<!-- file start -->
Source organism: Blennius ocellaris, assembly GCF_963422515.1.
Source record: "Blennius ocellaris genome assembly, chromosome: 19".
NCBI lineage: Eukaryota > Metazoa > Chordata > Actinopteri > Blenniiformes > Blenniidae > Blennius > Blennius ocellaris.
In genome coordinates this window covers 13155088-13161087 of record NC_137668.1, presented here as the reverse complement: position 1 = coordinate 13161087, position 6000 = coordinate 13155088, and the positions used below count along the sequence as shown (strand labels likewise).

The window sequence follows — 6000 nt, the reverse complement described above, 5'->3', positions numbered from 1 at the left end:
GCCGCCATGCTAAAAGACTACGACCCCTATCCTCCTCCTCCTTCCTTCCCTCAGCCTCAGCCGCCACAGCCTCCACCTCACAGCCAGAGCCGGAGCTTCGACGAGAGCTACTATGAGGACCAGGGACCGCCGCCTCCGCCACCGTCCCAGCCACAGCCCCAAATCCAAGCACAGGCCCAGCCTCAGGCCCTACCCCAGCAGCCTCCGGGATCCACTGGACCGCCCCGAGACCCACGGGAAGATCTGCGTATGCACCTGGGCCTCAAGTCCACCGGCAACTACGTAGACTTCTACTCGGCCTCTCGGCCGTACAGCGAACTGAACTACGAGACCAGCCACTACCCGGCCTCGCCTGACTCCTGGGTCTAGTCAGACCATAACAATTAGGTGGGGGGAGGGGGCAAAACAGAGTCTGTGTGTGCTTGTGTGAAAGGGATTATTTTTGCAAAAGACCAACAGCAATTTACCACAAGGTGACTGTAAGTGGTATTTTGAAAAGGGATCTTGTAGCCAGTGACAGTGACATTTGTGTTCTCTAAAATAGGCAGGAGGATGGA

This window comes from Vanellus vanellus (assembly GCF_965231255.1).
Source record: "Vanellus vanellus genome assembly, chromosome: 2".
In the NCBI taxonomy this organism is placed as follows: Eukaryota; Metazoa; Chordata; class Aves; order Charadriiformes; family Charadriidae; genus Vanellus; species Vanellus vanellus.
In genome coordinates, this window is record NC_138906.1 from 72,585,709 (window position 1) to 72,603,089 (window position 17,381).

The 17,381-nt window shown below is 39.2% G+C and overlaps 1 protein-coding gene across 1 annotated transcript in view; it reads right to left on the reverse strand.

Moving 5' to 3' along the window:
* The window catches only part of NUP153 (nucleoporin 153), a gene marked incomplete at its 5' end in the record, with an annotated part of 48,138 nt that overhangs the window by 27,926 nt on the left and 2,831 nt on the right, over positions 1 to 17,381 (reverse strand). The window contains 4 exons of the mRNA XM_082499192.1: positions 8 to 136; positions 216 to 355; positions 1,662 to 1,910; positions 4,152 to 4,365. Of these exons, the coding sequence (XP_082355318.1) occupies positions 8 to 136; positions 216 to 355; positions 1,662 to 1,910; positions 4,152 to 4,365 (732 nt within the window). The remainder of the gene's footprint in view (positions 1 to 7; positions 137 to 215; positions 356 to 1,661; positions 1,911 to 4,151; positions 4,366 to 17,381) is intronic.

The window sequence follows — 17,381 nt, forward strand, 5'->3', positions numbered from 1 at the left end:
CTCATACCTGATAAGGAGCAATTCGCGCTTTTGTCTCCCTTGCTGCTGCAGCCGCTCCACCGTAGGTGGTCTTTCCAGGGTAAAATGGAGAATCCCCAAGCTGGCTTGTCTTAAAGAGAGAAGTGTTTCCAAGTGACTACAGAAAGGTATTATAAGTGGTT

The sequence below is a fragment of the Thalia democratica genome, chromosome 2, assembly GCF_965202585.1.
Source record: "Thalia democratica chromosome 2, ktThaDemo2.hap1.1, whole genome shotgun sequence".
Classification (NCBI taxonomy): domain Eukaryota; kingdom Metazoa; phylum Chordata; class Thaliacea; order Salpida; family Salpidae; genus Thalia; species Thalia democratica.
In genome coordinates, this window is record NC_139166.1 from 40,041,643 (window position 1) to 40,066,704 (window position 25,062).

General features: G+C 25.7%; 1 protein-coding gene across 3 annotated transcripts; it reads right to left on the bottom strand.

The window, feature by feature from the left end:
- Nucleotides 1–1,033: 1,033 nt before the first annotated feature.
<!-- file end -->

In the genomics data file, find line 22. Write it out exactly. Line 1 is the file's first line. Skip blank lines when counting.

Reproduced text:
- Nucleotides 1–1,033: 1,033 nt before the first annotated feature.